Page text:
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Wednesday, May 23, 2018

Remembering to Remember


I'm looking forward to the big weekend coming up.  We are going to be swimming at the pool, and the lake, and enjoying a campfire with our friends.  My son is going to be smoking a brisket one night, and my husband is making steaks another. It's the widely recognized kickoff to the Summer. These and a few other plans are in the forefront of my mind, but as I was going over a list of the things I am going to be doing, a conversation I had a couple of years ago seems to take over.

I happened upon an older gentleman named John I have known for some time.  He and his wife were usually at the bar area of a restaurant that used to be open in town.  He was a veteran of the Vietnam war and didn't talk about it much, or anything else really. I knew he was because he always wore a hat with a US Marine insignia on it and someone had mentioned when he served. It was Memorial day and I told him I was thankful for his service and told the waitress to put their tab on ours. 

Unexpectedly, he stopped me, and he said with a slightly sad look on his face, "I appreciate the thanks, but that's not what this day is about.  There is Veteran's day for that.  Most people don't know it, but today is for honoring the fallen soldiers."

That rang true to me, as I thought of my family and friends that had served, and those that had given the greatest sacrifice.  I said a prayer of thanks for those who had given so much so that we can be here to enjoy all the things this country has to offer, and I appreciated the parades I had seen just a little more than I had before, and I made a point to put a flag pin on my shirt.  Those are just little things, but they have really big meaning. 

There are a lot of people who have some negative things to say about our home, but they can, because of these men and women.  It's nothing new anymore, in the 60's they burned flags, and today they kneel at football games, but that same spirit of defiance was what our forefathers so vehemently fought to protect, and our fighting men and women carry on that fight.  I for one am going to just be thankful I can enjoy a BBQ with my family and not be worried about anything more dangerous than the extra jalapenos I see my son sneaking into the beans.





Saturday, May 12, 2018

Around the World in 80 Minutes

One of the bigger draws in our neck of the woods is about 15 miles away, but it might as well be 1000.  Around here, most things go just a little slower.  The banks still have banker's hours, and most of the town shuts down by 10pm.  The contrast of Winstar World Casino and Resort is a bit stark, to say the least.
   

When you look at it, it stands out, impressive against the backdrop.  Turn your head in one direction and there is Thackerville, a tiny Oklahoma border town, turn it the other way and you there is the whole world looking back!  Winstar World Casino is the largest casino in the whole world.  Including Vegas.  It is a giant loop of casino and resort that is divided up into different regions of the world as you walk along.  You can go from New York to Italy to Beijing in steps, not flights.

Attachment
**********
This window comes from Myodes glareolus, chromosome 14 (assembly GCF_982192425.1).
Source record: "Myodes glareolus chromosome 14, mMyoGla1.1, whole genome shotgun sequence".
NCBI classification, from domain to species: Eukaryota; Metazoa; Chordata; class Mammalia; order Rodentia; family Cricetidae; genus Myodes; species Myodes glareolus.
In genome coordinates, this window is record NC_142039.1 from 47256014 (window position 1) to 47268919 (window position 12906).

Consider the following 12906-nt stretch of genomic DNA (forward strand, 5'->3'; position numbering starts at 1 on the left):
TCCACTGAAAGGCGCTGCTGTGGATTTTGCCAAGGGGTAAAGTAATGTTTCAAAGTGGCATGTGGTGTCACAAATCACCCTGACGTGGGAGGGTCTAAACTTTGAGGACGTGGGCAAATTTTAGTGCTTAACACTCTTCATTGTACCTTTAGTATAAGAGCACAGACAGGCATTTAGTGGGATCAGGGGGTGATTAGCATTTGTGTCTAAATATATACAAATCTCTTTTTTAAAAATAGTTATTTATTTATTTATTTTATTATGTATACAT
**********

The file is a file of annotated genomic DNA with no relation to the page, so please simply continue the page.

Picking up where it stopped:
Years ago, before the casino was built, people in the small towns around here thought of Thackerville as the backwoods.  People in a town with 2 stop lights used to joke about them as being "small town".  At some point, however, developers started buying up large chunks of land, which shot up all kinds of flares in a place where everyone knows everything that goes on in the area, or so they thought.
At first nobody knew what to think for sure, though, because of confidentiality agreements and corporate land grabs.  Rumors circled, and the leading one was that Disney was the purchaser.  A small tie to one of the purchases linked back to a company that was owned by the mouse, and the fire was started.  Everyone was blown away by the thought of middle America Disneyverse.  Then suddenly... nothing.  The rumors faded away, and life moved on as things seemed to stop moving with the Thackerville mystery project.  Years passed and people forgot about the project as kids grew up and they had kids, and football seasons came and went.  Then all of a sudden, there was construction.  Big construction.  In a whirlwind, there were buildings going as fast as they could be built.  Mostly like big circus tents at first, then replaced by more permanent structures.

What they thought would be a playground for families became, well, actually a playground for families.  They built a casino for sure, but there were giant park like pools, and a coliseum style venue where you would have once expected a banjo to be played that now housed performances from the likes of Hall & Oates, Willie Nelson, Lil' Wayne, and Weezer.  There are all kinds of restaurants to enjoy and tons of activities.  As I've mentioned in previous blogs, I love seeing live music, so having a world class act performing minutes from our front door is as my kids say, pretty awesome.